Like many other fields, the world of dance, acting and creative arts is often dominated by those outside the Brown and Indigenous People of Color (BIPOC) community. Serving as a counter to this norm stands the Brown Bag Theater Company presented “Los Cuentos de Nuestra Gente” in order to shine a spotlight on the many amazing Latin artists and allies found at our very own UCI campus on February 27.
Created by current UCI students and alumni, the event premiered on YouTube and featured three full-length short plays and several smaller vignette pieces. The event was expansive in the stories it captured and the methods involved in this process.
For instance, one piece that viewers are likely to enjoy is “Zu Sein,” created by recent UCI Master’s of Fine Arts graduate Jesús López Vargas. The piece, which translates to “to be” in German, stars UCI alumna Erika Clark and captures the significance of storytelling and knowledge creation. As mentioned by its synopsis on the BBTC website, the piece delves into the consequences of telling our stories which can oftentimes take a toll on our lives despite being a freeing process. The vulnerability involved can leave a part of us behind. Outside of its significance, the artistic choices provide a piece that is incredibly well made and the music — provided by Pan Pan Gou — only further exemplifies the beauty and message portrayed by Vargas.
The festival featured five other short vignettes that captured a multitude of creative outlets. These included works such as “The Giants you Come From,” a short story written by current graduate drama student Heather Lee Echeverria and “En mi Hogar,” a six-minute dance piece choreographed by student Piper Bockstahler and performed by Ebett Cruz. Each piece was both thematically and visually unique, portraying the sheer variety found in UCI students who have worked hard in creating these works during such a difficult time in their lives.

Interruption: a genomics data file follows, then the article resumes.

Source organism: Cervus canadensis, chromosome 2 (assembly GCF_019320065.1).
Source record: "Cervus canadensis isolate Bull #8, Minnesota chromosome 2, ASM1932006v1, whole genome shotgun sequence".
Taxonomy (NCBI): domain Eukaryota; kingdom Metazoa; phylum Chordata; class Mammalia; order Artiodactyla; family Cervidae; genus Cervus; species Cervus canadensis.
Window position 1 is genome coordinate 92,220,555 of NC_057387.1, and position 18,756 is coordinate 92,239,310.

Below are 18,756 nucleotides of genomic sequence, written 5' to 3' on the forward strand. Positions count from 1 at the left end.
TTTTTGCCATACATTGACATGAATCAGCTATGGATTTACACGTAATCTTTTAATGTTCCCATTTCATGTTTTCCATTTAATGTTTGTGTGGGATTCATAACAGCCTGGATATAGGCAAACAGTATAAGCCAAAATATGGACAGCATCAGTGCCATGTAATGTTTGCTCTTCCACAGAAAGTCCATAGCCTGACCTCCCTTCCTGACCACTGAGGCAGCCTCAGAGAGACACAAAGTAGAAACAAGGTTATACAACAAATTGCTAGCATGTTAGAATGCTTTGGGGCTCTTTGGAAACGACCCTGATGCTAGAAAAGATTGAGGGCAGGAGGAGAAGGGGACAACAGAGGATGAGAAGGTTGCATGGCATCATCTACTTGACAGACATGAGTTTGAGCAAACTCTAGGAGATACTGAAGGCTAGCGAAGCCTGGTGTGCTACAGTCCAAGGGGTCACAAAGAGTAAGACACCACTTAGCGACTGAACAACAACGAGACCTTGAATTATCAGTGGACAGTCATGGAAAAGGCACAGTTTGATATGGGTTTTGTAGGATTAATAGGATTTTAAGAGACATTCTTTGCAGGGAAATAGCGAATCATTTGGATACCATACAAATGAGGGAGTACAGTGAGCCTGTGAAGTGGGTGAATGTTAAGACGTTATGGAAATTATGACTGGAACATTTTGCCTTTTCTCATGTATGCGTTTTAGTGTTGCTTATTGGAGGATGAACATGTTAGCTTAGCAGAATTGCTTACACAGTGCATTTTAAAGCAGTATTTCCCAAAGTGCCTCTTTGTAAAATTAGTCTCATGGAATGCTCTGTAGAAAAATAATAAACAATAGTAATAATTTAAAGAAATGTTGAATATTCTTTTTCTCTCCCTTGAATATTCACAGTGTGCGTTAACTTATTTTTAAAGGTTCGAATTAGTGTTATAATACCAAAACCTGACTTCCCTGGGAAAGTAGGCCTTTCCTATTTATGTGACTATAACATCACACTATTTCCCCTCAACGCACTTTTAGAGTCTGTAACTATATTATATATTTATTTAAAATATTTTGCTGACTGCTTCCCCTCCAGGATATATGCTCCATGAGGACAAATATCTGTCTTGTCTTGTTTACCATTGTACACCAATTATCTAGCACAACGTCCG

These performance pieces contributed greatly to the overall festival; however, one interesting aspect of this event that delves outside of this artistic field involved the incorporation of their “Tiendita de Arte,” or their little shop of art. As stated on their website, one of the primary goals of the BBTC is to provide a space for Latinx artists of all mediums to showcase their work. These mediums often stand outside the traditional acting and composition boxes, thus, this “tiendita” served as a method of allowing these creators to sell their pieces. Whether it is jewelry, photographs or paintings, the tiendieta collected a variety of works of art. On this page, viewers can find jewelry and clothes created and upcycled by TikTok-famous UCI student Arielle Sidney Kenny or pick up some photograph prints captured by the aforementioned Vargas, all of which are great finds.
The tiendita and vignettes are aspects of the festival which are amazing on their own, but the main event revolved around the three short plays, each written, directed and performed by UCI students and alumni. “Merging Lanes,” the first play featured, was written by UCI graduate Nick Krentel and directed by graduate Lucas Goodman and depicts the relationship between a widowed mother (Kiki Ruiz) and her gay son (Jason Ta) as they undertake a spontaneous move to their new home in Oklahoma. Actors Ruiz and Ta are incredible in portraying such a contentious yet profound, loving relationship that many viewers will be able to relate to, a goal that Krentel wanted to achieve. Both performers worked together well while not even being in the same room, as the performance was recorded individually. As Krentel mentions, many of the most profound moments in his own life revolved around being in cars as when there is nothing to do but to talk, much can be revealed.